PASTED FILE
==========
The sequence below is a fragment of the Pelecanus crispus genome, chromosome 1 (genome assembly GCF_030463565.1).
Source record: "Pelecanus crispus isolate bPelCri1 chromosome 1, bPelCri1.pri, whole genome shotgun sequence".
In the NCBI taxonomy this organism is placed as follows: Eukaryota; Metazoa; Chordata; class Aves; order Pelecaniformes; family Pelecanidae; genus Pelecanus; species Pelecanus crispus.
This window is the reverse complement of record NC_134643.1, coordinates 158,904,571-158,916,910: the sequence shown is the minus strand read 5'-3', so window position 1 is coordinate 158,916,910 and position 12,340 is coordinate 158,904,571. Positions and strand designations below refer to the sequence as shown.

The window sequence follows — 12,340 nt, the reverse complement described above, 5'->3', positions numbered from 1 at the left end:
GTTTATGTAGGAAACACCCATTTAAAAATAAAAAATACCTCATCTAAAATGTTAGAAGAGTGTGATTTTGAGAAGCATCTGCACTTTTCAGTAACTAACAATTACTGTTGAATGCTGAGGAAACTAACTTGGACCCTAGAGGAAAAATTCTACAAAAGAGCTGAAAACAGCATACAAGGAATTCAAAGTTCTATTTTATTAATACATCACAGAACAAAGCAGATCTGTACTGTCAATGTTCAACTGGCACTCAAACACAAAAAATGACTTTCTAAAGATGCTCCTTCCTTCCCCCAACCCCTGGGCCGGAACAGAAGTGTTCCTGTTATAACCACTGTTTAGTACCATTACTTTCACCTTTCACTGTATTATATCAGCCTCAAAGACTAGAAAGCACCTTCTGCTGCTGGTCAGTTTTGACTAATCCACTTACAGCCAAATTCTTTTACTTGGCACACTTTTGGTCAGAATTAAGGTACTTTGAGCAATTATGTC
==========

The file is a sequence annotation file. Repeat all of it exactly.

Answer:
The sequence below is a fragment of the Pelecanus crispus genome, chromosome 1 (genome assembly GCF_030463565.1).
Source record: "Pelecanus crispus isolate bPelCri1 chromosome 1, bPelCri1.pri, whole genome shotgun sequence".
In the NCBI taxonomy this organism is placed as follows: Eukaryota; Metazoa; Chordata; class Aves; order Pelecaniformes; family Pelecanidae; genus Pelecanus; species Pelecanus crispus.
This window is the reverse complement of record NC_134643.1, coordinates 158,904,571-158,916,910: the sequence shown is the minus strand read 5'-3', so window position 1 is coordinate 158,916,910 and position 12,340 is coordinate 158,904,571. Positions and strand designations below refer to the sequence as shown.

The window sequence follows — 12,340 nt, the reverse complement described above, 5'->3', positions numbered from 1 at the left end:
GTTTATGTAGGAAACACCCATTTAAAAATAAAAAATACCTCATCTAAAATGTTAGAAGAGTGTGATTTTGAGAAGCATCTGCACTTTTCAGTAACTAACAATTACTGTTGAATGCTGAGGAAACTAACTTGGACCCTAGAGGAAAAATTCTACAAAAGAGCTGAAAACAGCATACAAGGAATTCAAAGTTCTATTTTATTAATACATCACAGAACAAAGCAGATCTGTACTGTCAATGTTCAACTGGCACTCAAACACAAAAAATGACTTTCTAAAGATGCTCCTTCCTTCCCCCAACCCCTGGGCCGGAACAGAAGTGTTCCTGTTATAACCACTGTTTAGTACCATTACTTTCACCTTTCACTGTATTATATCAGCCTCAAAGACTAGAAAGCACCTTCTGCTGCTGGTCAGTTTTGACTAATCCACTTACAGCCAAATTCTTTTACTTGGCACACTTTTGGTCAGAATTAAGGTACTTTGAGCAATTATGTC